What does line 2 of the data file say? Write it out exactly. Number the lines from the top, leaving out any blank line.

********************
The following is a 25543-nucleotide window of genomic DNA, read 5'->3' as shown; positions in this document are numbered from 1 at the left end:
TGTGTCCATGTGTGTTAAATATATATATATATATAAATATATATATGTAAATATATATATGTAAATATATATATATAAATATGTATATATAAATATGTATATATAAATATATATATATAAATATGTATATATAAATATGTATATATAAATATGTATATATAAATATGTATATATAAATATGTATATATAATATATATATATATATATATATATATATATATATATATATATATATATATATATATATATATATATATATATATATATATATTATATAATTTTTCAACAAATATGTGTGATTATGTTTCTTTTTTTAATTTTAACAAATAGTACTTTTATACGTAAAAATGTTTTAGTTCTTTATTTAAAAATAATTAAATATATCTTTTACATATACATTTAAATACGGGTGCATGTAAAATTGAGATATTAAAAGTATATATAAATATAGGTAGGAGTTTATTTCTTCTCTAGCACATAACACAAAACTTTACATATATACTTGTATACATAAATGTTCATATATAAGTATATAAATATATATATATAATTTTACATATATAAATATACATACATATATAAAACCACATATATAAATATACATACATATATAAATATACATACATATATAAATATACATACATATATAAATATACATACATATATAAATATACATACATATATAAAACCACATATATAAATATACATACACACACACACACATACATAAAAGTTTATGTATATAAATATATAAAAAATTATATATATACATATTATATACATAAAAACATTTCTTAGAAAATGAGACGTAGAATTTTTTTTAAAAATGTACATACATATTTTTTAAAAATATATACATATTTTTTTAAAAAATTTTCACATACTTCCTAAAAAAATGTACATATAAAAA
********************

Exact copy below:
TGTGTCCATGTGTGTTAAATATATATATATATATAAATATATATATGTAAATATATATATGTAAATATATATATATAAATATGTATATATAAATATGTATATATAAATATATATATATAAATATGTATATATAAATATGTATATATAAATATGTATATATAAATATGTATATATAAATATGTATATATAATATATATATATATATATATATATATATATATATATATATATATATATATATATATATATATATATATATATATATATATATTATATAATTTTTCAACAAATATGTGTGATTATGTTTCTTTTTTTAATTTTAACAAATAGTACTTTTATACGTAAAAATGTTTTAGTTCTTTATTTAAAAATAATTAAATATATCTTTTACATATACATTTAAATACGGGTGCATGTAAAATTGAGATATTAAAAGTATATATAAATATAGGTAGGAGTTTATTTCTTCTCTAGCACATAACACAAAACTTTACATATATACTTGTATACATAAATGTTCATATATAAGTATATAAATATATATATATAATTTTACATATATAAATATACATACATATATAAAACCACATATATAAATATACATACATATATAAATATACATACATATATAAATATACATACATATATAAATATACATACATATATAAATATACATACATATATAAAACCACATATATAAATATACATACACACACACACACATACATAAAAGTTTATGTATATAAATATATAAAAAATTATATATATACATATTATATACATAAAAACATTTCTTAGAAAATGAGACGTAGAATTTTTTTTAAAAATGTACATACATATTTTTTAAAAATATATACATATTTTTTTAAAAAATTTTCACATACTTCCTAAAAAAATGTACATATAAAAA